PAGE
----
SCIENTIFICALLY PROVEN. OBJECTIVE RESULTS.
Are you a good decision-maker on the court?
Arizona-based sports performance company Handle Fitness® has developed a decision training program for basketball players called THE LAZER™ 900. The purpose of the program is to train basketball players to make decisions quickly and correctly, similar to a game situation. The question of interest was whether training this specific skill makes changes in the brain patterning of highly skilled basketball players and whether this relates to successful decision-making on the basketball court?.
- This independent pilot study investigation suggests that the brain training patterns on The Lazer™ 900 were significantly related to decision-making both in the lab and on the court. Additional research could tease out changes over time with this type of training and compare changes in the brain with changes in performance both during Lazer™ 900 training sessions and during on-court performance.
Dr. Debbie Crews Ketterling Ph.D
Mayo Clinic- School of Biological and Health Systems Engineering
Sport Psychophysiologist at Arizona State University (ASU)
INDEPENDENT PILOT STUDY
Two (2) highly skilled basketball players completed three levels of difficulty for each of three training programs in a laboratory situation and on a real basketball court. One (1) player had experience on The Lazer™ 900 and the other player was a novice (had never completed the workouts on The Lazer™ 900). A Muse headset (fig. 1) was used to collect electroencephalogram (EEG) brain activity from the prefrontal area of the brain. This is called the “Executive Function” area and is responsible for making decisions regarding focus of attention, or it decides what to focus on at each moment in time. The data were collected from the left prefrontal cortex (FP1) and the right prefrontal cortex (FP2). The left side of the brain is the analytical, logical, verbal processing area and the right side of the brain is intuitive, imaginative and creative processing. EEG is measuring conscious processing; however, a measure we have developed and patented (Synergy) trains the conscious brain to engage the subconscious mind for performance (balancing the conscious and subconscious mind). 35 plus years of research indicates this to be the pattern related to best performance 1s before motion and it can be successfully trained using neurofeedback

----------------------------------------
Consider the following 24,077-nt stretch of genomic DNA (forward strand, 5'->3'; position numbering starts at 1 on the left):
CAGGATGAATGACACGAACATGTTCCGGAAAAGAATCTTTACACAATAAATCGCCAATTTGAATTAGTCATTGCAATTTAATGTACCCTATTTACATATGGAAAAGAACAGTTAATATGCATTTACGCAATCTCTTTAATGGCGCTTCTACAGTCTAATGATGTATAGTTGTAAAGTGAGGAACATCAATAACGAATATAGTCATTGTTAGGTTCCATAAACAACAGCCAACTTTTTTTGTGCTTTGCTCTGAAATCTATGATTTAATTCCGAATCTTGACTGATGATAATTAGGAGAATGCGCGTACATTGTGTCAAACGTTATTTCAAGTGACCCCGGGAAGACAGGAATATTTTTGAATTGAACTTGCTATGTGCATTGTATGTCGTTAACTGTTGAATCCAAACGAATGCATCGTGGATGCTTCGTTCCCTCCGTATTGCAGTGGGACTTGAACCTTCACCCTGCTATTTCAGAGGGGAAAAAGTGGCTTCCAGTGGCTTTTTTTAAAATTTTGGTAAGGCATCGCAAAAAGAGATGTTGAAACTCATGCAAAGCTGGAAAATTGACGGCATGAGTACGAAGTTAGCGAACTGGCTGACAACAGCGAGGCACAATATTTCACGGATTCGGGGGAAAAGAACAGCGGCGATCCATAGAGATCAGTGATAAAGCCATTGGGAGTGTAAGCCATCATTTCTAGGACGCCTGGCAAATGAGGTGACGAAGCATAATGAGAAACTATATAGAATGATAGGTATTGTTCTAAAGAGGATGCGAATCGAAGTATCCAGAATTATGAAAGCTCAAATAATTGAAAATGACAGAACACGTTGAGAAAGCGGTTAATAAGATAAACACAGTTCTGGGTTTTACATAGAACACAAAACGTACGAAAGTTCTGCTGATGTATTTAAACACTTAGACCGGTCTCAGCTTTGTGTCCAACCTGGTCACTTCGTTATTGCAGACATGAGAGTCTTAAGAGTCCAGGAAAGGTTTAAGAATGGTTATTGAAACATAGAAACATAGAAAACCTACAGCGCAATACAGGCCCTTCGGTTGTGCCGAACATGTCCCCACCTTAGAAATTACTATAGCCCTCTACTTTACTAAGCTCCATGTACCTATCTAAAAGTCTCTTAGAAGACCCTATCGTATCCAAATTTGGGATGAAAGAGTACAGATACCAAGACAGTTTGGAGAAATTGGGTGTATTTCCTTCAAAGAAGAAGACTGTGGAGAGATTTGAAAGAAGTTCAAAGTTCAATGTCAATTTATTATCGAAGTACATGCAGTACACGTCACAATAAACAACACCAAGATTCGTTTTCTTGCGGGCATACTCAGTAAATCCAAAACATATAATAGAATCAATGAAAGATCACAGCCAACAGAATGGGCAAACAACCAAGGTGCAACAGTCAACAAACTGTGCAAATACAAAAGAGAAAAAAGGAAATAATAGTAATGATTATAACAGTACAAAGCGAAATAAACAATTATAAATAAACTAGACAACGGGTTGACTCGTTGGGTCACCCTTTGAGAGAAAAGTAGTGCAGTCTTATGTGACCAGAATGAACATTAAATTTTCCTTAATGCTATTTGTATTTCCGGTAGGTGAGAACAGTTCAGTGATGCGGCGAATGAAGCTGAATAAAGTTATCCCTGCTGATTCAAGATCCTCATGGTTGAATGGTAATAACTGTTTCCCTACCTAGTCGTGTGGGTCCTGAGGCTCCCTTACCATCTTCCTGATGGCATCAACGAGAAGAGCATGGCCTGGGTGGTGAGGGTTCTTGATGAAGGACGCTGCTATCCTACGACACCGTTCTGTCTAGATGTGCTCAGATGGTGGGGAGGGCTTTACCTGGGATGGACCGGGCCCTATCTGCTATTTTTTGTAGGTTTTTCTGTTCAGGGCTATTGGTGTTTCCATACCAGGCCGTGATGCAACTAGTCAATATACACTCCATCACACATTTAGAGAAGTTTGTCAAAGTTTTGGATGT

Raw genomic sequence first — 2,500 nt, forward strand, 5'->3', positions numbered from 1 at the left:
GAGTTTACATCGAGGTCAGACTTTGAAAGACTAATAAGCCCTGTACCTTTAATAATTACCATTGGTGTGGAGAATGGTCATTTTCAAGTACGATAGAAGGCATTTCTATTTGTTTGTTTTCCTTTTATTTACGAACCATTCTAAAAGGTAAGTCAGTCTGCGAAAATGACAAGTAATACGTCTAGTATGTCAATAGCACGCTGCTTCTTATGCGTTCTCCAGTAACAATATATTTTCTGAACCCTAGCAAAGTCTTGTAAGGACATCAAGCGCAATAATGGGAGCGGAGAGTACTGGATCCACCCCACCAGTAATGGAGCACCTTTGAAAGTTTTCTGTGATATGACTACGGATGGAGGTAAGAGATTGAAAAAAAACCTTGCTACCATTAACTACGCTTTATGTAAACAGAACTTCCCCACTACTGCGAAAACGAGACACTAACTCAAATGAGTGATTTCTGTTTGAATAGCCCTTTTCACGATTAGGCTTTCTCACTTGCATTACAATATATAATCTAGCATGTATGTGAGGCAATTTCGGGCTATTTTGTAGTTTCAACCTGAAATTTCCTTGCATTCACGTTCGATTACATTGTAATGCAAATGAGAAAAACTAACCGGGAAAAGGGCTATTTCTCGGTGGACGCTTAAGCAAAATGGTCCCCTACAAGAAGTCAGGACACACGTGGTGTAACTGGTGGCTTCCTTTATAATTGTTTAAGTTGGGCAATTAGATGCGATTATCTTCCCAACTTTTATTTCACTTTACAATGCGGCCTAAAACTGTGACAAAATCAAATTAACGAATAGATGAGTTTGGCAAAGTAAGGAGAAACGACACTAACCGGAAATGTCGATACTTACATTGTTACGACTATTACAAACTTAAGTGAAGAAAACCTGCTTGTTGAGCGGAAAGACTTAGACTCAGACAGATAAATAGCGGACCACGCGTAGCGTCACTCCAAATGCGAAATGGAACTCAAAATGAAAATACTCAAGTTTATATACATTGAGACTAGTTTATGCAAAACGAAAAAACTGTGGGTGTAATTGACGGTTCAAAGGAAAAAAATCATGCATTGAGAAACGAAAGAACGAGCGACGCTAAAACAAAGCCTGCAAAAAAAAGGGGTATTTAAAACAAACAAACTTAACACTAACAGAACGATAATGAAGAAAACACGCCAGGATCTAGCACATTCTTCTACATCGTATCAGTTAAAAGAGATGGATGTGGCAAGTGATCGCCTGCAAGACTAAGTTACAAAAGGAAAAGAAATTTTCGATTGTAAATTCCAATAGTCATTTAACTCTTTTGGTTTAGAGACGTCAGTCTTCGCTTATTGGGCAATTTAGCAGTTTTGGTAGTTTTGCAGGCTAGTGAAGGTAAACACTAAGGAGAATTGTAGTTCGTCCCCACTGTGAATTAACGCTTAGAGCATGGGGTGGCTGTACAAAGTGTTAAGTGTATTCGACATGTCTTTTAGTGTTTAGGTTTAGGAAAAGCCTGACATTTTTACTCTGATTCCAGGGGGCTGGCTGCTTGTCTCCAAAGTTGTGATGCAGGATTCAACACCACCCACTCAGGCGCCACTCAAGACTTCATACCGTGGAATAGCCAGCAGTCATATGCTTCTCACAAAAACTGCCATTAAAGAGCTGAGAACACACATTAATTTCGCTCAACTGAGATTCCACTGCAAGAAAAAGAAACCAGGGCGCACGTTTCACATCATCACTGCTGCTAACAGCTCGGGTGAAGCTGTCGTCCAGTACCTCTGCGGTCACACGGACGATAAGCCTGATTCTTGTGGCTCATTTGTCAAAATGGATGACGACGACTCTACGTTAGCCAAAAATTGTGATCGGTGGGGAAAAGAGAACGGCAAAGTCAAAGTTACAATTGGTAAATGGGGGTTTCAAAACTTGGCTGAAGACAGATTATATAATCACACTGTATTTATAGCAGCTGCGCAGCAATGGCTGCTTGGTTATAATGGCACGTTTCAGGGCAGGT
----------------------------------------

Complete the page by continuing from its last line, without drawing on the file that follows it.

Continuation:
For the purpose of this investigation prefrontal brain activity on the left and right side were measured along with synergy on the left and right side of the brain before, during the training and afterwards and these measures were compared with on-court performance (basketball dribbling in the lab with The Lazer™ 900 and decision-making while competing during the real sport). Any artifact (interference with the signals due to eye blinks or muscle tension) were automatically removed from the data prior to analysis. It was hypothesized that better performance would be correlated with higher levels of synergy. A basketball player will first go through the processing of all the incoming information and then will decide which move to make. Past research has suggested that successful decisions come from the subconscious mind and during this phase of decision making the conscious mind will be in balance or synergy (done processing).
TESTING ON THE MACHINE
Both players completed three (3) levels of difficulty from BEGINNER, INTERMEDIATE, to ADVANCED over three (3) decision training programs covering NUMBERS (fig. 2), COLORS (fig. 3), and SHAPES (fig. 4) on The Lazer™ 900 in the Opti Brain Laboratory.
TESTING ON THE COURT
The novice player also completed three (3) decision-making tasks on the basketball court including a POST ENTRY PASS (fig. 5), READING A DEFENSIVE SCREEN (fig. 6), and READING AN OFFENSIVE SCREEN (fig.7).
The results of the laboratory and on-court testing were combined and indicated a significant correlation (r = .54, p=.046) between the performance score (p) on each task with the percentage of synergy (r) in the brain (indicating a balanced conscious brain allowing the subconscious to perform). This can be seen in the brain maps of both the novice and skilled Lazer™ 900 basketball player, displayed in fig. 8. Interestingly, the resting Synergy measure of both basketball players also increased 2% from the pretraining measure to the posttraining measure. These results would suggest that there is a relationship between the decision skill training of The Lazer™ 900 with the performance score of the athlete and that the athlete is creating a balanced conscious mind allowing the subconscious (automatic processing mind) to decide. There was no detectable difference between the laboratory task and the on-court tasks.
This player was right handed and naturally more left sided (logical, analytical) in his resting brain measure (or in life). When he plays basketball he becomes more right sided in his decision making process (which is related to better performance in the research). However, when he was asked to move to the left side of the court (more challenging for him) his left prefrontal measure became dominant over his right side measure indicating he was processing more to complete the task than when he moved right. He was successful in both situations.